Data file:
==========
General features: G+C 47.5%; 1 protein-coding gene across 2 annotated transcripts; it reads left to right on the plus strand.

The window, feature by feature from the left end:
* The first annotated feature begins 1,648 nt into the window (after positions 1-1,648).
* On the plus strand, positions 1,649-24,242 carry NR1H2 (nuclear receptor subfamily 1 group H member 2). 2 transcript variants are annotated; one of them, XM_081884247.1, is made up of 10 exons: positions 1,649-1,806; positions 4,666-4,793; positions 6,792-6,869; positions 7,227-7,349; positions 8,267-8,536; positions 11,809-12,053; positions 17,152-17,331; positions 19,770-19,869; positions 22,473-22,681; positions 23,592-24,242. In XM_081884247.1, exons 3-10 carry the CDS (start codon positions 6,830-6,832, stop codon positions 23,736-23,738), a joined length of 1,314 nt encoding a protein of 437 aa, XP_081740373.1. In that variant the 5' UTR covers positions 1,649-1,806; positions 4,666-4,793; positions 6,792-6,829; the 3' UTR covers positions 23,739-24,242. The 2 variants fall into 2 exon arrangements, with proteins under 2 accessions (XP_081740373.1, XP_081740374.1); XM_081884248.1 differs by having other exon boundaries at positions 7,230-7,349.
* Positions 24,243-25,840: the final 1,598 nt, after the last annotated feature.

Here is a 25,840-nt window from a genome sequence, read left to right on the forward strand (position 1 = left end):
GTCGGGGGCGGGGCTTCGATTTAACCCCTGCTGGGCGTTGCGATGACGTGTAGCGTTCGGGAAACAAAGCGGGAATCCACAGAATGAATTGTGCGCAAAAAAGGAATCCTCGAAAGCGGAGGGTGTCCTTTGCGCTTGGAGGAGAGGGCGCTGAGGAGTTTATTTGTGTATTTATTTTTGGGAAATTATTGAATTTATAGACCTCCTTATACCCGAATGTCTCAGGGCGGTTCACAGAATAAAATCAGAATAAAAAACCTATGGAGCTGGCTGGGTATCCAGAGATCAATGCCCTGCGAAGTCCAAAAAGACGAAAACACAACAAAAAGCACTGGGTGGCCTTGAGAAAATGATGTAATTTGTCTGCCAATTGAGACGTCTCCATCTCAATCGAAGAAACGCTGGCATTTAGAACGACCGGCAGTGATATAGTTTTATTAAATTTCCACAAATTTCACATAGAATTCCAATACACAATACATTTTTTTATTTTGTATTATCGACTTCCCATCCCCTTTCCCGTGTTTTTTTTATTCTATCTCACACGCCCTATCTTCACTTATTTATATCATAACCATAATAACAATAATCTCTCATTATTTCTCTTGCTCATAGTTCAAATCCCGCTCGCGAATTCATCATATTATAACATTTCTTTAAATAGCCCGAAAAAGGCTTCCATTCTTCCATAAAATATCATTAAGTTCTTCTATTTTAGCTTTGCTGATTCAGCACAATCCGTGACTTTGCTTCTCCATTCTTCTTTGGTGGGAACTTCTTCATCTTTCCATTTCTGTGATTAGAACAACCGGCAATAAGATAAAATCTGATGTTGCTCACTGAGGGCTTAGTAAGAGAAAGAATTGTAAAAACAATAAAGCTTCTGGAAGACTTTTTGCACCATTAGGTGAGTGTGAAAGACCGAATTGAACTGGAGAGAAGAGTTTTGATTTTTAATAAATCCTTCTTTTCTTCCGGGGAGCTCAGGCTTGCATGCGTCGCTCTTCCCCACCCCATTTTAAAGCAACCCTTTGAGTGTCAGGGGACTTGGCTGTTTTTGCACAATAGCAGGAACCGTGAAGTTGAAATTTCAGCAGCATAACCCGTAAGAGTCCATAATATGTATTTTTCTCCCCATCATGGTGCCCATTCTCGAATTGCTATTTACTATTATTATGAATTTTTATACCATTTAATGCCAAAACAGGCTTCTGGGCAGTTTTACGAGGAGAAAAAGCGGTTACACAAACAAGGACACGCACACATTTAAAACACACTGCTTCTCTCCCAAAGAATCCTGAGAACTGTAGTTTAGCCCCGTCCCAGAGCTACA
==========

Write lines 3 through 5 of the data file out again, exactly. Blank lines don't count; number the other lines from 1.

* The first annotated feature begins 1,648 nt into the window (after positions 1-1,648).
* On the plus strand, positions 1,649-24,242 carry NR1H2 (nuclear receptor subfamily 1 group H member 2). 2 transcript variants are annotated; one of them, XM_081884247.1, is made up of 10 exons: positions 1,649-1,806; positions 4,666-4,793; positions 6,792-6,869; positions 7,227-7,349; positions 8,267-8,536; positions 11,809-12,053; positions 17,152-17,331; positions 19,770-19,869; positions 22,473-22,681; positions 23,592-24,242. In XM_081884247.1, exons 3-10 carry the CDS (start codon positions 6,830-6,832, stop codon positions 23,736-23,738), a joined length of 1,314 nt encoding a protein of 437 aa, XP_081740373.1. In that variant the 5' UTR covers positions 1,649-1,806; positions 4,666-4,793; positions 6,792-6,829; the 3' UTR covers positions 23,739-24,242. The 2 variants fall into 2 exon arrangements, with proteins under 2 accessions (XP_081740373.1, XP_081740374.1); XM_081884248.1 differs by having other exon boundaries at positions 7,230-7,349.
* Positions 24,243-25,840: the final 1,598 nt, after the last annotated feature.